Heinrich discovered many marvelous things about temperature regulation in honeybee swarms, all of which are key to understanding how a swarm prepares to fly to its new home. First, he found that a swarm does indeed precisely control the temperature of the cluster’s core so that it stays at 34–36°C (93–97°F) regardless of the ambient temperature. He also found that a swarm allows the temperature of the cluster’s mantle (outer layer) to vary with the ambient temperature, but that it keeps the mantle temperature above 17°C (63°F) even if the ambient temperature falls to freezing (0°C or 32°F). This means that the outermost bees, which are the coolest, keep themselves warm enough to stay active on the swarm. If they were to cool below 15°C (59°F) they would enter “chill torpor” and easily fall from the swarm. They would also be too cold to warm themselves back up by shivering.
When Heinrich looked at how the bees achieve their characteristic pattern of temperatures in a swarm, he found that they do so without expending much of their on-board energy supply, that is, the honey in their stomachs. At air temperatures above about 10°C (50°F), the resting metabolism of a swarm—the metabolism that occurs when the flight muscles of the swarm bees are not being ac-tivated—provides more than enough heat to keep a swarm’s core at 35°C and its mantle above 17°C. Indeed, at high ambient temperatures (above about 20°C or 76°F), the resting metabolism produces so much heat that both the mantle bees and the core bees spread themselves out, creating ventilation channels to release excess heat from the core. But when the ambient temperature falls below 17°C, and the mantle bees start to feel too cool, they crowd inward, causing the swarm cluster to shrink, its porosity to decrease, and its heat loss to diminish (figs observa 7.2 and 7.3). In this way the mantle bees skillfully trap inside the swarm cluster the metabolic heat generated by the thousands of resting, immobile bees, and they also keep themselves sufficiently warm. It is only when the air temperature falls below about 10°C (50°F) that the mantle bees must take the extra step of raising their metabolic rate by shivering.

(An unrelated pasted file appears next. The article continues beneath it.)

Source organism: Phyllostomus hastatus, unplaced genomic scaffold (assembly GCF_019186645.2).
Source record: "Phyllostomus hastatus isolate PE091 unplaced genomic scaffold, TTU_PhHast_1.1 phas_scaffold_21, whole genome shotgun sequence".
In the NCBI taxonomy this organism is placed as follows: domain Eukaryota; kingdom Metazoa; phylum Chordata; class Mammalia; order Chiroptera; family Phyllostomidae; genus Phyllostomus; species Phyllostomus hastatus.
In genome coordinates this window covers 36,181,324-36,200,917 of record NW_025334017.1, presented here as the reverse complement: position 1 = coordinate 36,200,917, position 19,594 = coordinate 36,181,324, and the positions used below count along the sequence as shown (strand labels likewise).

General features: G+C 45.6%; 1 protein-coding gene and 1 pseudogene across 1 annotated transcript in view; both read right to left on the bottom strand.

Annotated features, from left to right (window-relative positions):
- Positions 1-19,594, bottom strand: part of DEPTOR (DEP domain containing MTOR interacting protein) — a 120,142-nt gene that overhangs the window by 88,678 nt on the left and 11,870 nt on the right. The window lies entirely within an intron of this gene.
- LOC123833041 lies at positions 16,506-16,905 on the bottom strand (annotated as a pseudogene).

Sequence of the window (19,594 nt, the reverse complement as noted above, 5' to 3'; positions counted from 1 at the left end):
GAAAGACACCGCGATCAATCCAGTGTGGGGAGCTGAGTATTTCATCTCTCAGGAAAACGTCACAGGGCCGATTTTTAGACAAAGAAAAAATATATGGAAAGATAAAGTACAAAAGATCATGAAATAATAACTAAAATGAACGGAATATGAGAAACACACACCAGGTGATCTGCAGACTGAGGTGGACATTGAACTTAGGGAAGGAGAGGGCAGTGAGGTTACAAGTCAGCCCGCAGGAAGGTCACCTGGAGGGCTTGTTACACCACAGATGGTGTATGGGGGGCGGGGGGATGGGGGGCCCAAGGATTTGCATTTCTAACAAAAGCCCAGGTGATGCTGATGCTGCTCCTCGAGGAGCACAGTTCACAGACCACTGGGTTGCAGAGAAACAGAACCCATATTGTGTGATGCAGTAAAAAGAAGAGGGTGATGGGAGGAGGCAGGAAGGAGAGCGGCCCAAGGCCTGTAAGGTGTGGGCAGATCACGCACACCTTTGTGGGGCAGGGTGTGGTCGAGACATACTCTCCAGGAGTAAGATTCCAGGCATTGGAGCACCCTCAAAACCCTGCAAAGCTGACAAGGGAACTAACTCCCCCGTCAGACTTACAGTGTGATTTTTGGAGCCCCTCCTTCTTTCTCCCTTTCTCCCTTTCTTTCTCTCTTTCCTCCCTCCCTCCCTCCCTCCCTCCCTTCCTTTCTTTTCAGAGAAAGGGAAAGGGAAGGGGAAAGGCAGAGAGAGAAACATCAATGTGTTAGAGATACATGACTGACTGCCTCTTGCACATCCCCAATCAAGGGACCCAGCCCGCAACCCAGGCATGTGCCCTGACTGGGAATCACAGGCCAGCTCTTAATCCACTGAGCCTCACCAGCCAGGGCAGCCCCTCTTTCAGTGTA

Thus Heinrich discovered that the bees in a honeybee swarm have an effec-tive means of conserving their energy reserves. The mantle bees, those most exposed to low temperatures, minimize their need for active metabolism by doing two things when the air becomes cool: (1) letting their body temperatures drop to just above the chill-torpor temperature rather than working to maintain a higher body temperature, and (2) keeping their body temperatures above the chill-torpor temperature mainly by huddling rather than shivering. Of course, these energy conservation measures mean that most of the time the outermost bees in a swarm are too cold to fly, something that is easily demonstrated by skimming a spoonful of mantle bees from a swarm and shaking them into the air. The bees tumble to the ground rather than fly away. So before a swarm can take of to fly to its new home, the cool bees in the mantle must warm their flight muscles to the fight-ready temperature of 35°C. And not just in theory! When Heinrich made continuous recordings of the temperatures at various locations in a swarm cluster from when the bees settled to when they departed, he found that during the last hour or so before takeoff, the temperature in the mantle did indeed rise to match the 35°C of the core.